A U.S. trade official reiterated long-standing charges that China forces U.S. companies to share intellectual property, perhaps signaling the Trump administration's official findings justifying the reported imposition of up to $60 billion in tariffs on Chinese imports.
The official, who is with the Office of the U.S. Trade Representative, or USTR, and spoke with reporters on background, declined to answer any questions regarding the scope of tariffs that may be imposed on China, but did say they are a legal option as a result of the Section 301 investigation, which he added is nearing its end.
The official said the administration recognizes the "gravity" of the situation and is considering the possibility of Chinese retaliation for the actions it takes when the investigation is completed.
"This has not been done quickly, and we've certainly given a great deal of thought as to what they might do, how they might react and what their potential reaction could mean for us," the official said.
Axios reported March 21 that President Donald Trump is ready to announce on March 22 up to $50 billion in tariffs on Chinese imports in order to crack down on the alleged intellectual property violations and, in part, to reduce the $375.2 billion goods trade deficit the U.S. has with the trading partner.
That came after U.S. Trade Representative Robert Lighthizer told members of the House Ways and Means Committee earlier on March 21 that Trump will make a decision on Chinese imports in the "very near future," adding that his office will use an "algorithm" to calculate the proper remedy.
Chinese state-run media outlet Global Times reported March 19 that Beijing was ready to hit back against any tariffs with its own $10 billion duty on U.S. soybean exports.
The Section 301 investigation, launched in August 2017, focused on four types of allegations according to the official, including China putting pressure on U.S. entities to enter into joint ventures and then requiring a transfer of their technology to Chinese companies. The other allegations regarded claims that U.S. companies did not have the same ability to license intellectual property in China as a Chinese company would and that China was using state funds in order to purchase intellectual property in the U.S., as well as concerns that China was involved in intruding into U.S. commercial networks for commercial gain.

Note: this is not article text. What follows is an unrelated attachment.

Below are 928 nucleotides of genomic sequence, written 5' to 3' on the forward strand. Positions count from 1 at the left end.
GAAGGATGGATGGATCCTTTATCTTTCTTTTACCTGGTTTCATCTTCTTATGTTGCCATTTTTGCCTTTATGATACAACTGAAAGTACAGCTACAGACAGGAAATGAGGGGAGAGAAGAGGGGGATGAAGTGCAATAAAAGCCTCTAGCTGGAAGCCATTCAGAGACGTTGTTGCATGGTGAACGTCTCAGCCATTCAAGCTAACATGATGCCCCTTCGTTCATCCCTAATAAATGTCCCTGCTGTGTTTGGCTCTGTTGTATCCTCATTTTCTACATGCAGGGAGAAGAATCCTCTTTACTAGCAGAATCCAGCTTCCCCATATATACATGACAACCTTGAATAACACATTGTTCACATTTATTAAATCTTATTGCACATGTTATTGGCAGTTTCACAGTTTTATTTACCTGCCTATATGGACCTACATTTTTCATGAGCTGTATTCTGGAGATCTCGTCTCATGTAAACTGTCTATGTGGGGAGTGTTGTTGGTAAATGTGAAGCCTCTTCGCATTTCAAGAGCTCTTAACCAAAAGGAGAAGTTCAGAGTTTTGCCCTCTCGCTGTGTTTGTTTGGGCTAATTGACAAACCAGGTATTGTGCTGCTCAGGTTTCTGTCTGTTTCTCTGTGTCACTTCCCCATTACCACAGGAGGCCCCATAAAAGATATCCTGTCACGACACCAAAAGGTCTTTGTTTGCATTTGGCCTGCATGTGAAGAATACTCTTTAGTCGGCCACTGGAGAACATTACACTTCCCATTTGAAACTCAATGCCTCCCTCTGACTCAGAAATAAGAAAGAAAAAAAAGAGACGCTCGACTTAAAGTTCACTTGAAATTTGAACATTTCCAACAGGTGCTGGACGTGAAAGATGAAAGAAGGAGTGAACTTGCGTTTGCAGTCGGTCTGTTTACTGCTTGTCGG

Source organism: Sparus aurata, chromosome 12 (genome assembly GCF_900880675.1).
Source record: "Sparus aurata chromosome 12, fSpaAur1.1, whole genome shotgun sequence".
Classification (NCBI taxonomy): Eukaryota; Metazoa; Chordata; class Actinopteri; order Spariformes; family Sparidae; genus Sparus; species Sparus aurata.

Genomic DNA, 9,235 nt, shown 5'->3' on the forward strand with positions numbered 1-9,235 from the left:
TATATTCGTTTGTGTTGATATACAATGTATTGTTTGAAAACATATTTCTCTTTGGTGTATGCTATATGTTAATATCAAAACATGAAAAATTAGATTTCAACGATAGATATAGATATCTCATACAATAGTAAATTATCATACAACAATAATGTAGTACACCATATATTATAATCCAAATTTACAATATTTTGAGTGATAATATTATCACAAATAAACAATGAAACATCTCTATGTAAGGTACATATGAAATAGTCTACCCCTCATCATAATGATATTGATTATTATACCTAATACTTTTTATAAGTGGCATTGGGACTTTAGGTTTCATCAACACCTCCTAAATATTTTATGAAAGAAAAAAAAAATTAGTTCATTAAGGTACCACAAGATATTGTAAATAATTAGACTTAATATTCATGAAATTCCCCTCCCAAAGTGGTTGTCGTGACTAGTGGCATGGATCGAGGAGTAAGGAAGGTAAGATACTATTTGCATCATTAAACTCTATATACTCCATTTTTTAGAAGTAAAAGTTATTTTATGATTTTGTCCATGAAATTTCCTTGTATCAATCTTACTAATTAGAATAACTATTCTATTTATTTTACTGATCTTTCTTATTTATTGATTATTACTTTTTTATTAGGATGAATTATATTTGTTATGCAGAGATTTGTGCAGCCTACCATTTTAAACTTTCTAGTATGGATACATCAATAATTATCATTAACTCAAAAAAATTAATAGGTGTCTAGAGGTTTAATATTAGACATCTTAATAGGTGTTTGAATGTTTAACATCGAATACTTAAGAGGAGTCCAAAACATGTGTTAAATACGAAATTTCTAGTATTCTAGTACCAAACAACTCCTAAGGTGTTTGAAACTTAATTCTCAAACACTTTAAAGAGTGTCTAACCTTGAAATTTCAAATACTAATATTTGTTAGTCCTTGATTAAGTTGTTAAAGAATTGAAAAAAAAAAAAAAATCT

The trade agency official said the investigation has found evidence to support the four allegations, which backs up a January 19 USTR report to Congress citing Chinese technology transfer requirements for American companies doing business in the country.
"These are all very deeply, deeply concerning to the administration," the official said. "They raise very severe questions about China."
Although the USTR's office has taken the lead on the investigation, the official said it has been a "robust" interagency process that has included departments such as Treasury, Commerce, State, Defense and Agriculture, as well as the National Security Council and National Economic Council.
Trump has the final say on how to respond against China, the official said, adding that the agency has "very strong evidence" that the Asian nation has committed unfair trading practices and has not followed through on its World Trade Organization commitments since joining the organization in 2001.
The tariffs, ranging from $30 billion to $60 billion annually in various media reports leading up the official's comments, have already sparked an outcry and concern from various industries, including consumer electronics, footwear and apparel producers, which could be targets. In a letter to Trump, companies including Walmart Inc. and Target Corp. warned that any tariffs on China would lead to higher prices on consumer products, which are largely made in China and imported to the U.S.